A first study was conducted in 2015-16 and calculated average costs for providing health services at district hospitals. Drawing on the lessons learned and relationships built with stakeholders, the team was able to convince four private hospitals in the same districts to take part in a second study in 2019-20.

Record keeping at an empanelled private hospital.
Record keeping at an empanelled private hospital.

Gulrukh Mehboob, the Technical Adviser who led the costing study on behalf of the Pakistan-German Social Health Protection Project says, ‘even with the COVID-19 pandemic, the 2020 study went much more smoothly because we were much more experienced and we understood the limitations of the hospitals and the challenges they faced’ (see also Healthy DEvelopments article 2020).

Importantly, the study allowed the GIZ team to bring together two parties that, for many years, had been in constant conflict with each other over the issue of health service pricing, namely the service providers (i.e., the public and private hospitals) with the purchaser of services (the social health insurance agency.

And, despite the limited size and scope of the studies in Khyber Pakhtunkhwa, the results were shared widely, resulting in requests for similar support from other provinces, and were also taken up by the federal government. 

Don’t underestimate the challenges involved

Discussions among the GIZ colleagues involved in steering the four costing studies brought out the similarities, as well as the size of the challenges they all faced.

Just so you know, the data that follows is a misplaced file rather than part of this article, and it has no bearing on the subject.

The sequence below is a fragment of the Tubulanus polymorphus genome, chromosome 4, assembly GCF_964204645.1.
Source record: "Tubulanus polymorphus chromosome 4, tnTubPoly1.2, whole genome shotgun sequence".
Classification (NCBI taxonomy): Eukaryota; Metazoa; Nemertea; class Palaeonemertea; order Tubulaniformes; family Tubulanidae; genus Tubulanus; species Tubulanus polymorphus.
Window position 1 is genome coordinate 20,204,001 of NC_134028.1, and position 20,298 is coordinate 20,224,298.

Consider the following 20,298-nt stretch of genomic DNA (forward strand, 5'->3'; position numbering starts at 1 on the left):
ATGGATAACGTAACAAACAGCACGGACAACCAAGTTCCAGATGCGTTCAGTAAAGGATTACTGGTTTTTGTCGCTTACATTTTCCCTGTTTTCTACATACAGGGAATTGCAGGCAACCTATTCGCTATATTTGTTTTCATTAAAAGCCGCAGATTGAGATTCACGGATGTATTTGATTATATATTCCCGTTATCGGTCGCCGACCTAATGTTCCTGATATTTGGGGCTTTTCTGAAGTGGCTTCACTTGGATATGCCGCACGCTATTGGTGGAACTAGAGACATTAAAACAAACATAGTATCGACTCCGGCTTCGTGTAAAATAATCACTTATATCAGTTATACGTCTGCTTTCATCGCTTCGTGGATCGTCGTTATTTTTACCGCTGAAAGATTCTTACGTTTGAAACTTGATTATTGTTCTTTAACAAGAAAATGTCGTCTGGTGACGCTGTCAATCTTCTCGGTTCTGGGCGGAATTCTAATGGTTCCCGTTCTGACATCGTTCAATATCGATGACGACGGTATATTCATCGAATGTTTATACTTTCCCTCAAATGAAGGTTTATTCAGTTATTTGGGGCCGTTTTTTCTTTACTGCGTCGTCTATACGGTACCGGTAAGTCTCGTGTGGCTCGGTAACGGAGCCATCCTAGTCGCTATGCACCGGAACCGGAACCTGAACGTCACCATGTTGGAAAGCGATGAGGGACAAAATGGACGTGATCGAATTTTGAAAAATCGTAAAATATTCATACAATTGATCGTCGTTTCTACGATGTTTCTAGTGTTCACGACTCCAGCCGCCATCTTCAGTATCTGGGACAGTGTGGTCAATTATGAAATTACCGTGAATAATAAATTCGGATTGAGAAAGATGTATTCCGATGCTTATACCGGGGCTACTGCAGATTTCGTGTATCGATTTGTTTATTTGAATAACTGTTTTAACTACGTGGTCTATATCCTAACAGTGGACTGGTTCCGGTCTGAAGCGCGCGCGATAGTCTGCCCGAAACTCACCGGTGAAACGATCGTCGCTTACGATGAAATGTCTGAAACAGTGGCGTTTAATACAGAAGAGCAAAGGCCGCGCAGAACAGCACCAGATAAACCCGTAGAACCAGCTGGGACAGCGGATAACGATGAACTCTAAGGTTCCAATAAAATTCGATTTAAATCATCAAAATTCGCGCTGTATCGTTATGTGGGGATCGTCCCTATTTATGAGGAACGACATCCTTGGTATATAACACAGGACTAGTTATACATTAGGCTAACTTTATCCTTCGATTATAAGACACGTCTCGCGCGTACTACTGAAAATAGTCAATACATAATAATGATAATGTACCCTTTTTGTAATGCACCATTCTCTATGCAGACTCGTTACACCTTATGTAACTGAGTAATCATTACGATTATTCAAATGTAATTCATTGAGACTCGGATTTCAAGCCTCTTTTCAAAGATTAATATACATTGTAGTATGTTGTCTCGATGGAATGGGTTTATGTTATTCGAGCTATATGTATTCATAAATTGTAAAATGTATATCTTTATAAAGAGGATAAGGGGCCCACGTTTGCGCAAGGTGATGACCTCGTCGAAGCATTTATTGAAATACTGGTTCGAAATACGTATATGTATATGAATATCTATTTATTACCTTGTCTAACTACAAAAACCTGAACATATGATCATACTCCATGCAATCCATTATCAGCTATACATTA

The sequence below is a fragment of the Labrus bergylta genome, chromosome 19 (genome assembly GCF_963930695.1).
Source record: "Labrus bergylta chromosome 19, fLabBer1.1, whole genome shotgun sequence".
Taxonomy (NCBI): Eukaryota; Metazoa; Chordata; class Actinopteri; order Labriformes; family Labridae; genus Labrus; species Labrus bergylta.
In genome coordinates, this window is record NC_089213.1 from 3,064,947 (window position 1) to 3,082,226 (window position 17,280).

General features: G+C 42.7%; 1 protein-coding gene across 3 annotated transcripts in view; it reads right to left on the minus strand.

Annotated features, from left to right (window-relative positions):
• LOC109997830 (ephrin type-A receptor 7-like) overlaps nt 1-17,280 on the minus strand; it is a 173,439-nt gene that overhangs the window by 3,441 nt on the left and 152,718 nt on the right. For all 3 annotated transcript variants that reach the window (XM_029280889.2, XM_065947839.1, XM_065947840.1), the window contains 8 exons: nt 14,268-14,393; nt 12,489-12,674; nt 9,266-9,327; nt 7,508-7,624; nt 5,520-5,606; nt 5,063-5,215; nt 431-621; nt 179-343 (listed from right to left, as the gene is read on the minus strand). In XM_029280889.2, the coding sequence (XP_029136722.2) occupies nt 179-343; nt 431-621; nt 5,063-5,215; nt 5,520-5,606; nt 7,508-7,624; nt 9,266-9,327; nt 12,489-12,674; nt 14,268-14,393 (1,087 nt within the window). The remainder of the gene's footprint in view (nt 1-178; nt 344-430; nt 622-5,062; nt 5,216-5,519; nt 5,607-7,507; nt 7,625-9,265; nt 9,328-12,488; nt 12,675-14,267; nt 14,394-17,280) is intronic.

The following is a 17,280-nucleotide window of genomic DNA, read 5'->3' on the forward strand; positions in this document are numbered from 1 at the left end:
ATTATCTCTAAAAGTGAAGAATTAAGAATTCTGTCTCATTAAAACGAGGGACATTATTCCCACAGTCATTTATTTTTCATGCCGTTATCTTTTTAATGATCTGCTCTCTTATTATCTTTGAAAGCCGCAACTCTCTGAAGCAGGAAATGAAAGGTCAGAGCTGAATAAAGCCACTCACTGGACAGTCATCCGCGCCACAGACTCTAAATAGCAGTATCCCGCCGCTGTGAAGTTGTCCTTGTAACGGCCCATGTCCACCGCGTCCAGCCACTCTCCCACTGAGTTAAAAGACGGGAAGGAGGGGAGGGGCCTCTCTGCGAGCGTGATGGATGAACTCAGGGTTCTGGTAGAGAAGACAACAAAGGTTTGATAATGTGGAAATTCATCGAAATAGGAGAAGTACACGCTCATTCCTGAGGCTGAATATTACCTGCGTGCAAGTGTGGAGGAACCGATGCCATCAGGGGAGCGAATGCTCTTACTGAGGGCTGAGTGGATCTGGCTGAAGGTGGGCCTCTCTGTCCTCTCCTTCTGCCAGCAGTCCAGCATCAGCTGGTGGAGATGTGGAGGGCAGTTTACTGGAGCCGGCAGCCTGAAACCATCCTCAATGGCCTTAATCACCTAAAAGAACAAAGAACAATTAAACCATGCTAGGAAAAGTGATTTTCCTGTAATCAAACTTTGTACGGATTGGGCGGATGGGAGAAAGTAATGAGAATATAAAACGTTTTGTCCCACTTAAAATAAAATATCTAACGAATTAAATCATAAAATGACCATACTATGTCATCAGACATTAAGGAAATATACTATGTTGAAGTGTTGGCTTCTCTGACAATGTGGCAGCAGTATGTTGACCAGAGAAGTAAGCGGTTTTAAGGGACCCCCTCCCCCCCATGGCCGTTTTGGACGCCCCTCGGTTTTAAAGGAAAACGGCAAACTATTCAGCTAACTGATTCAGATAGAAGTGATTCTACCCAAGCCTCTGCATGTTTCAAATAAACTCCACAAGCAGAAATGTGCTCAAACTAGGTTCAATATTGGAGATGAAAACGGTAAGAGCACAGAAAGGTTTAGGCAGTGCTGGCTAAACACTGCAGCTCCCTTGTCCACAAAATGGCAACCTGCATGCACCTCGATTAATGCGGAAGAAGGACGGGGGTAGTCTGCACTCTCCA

Even when foreseen at the start of the study, the lack of cost data available at the health facilities proved to be a considerable challenge across all four countries. Large amounts of data were missing and had to be calculated based on assumptions. This was a particular challenge for calculating costs of medicines and equipment, and for valuing fixed assets, such as buildings. While public sector facilities frequently lacked the data and paper records were also often stored haphazardly, private sector facilities were often reticent to share their data.

Sokunthea Koy and Dr. Viseth Chinsam (Provincial Health Manager - GIZ SHPP Kampot Province), collect data on medicine prices.
Sokunthea Koy and Dr. Viseth Chinsam (Provincial Health Manager – GIZ SHPP Kampot Province), collect data on medicine prices.

In Pakistan, several years of preparation preceded the first costing study, entailing discussions with the social insurance agency, hospital managers and accountants, and close observation of health service and financial reporting processes at the hospitals. These findings fed into the development of the costing study methodology and tools. Even then, data collection was problematic. Flexibility and a willingness to adapt the methodology over time proved critical. As Gulrukh Mehboob explains,

despite our preparations, really critical cost data was missing in some district hospitals, so we had to modify the methodology and we had to think of how to manage these and other challenges as we went along.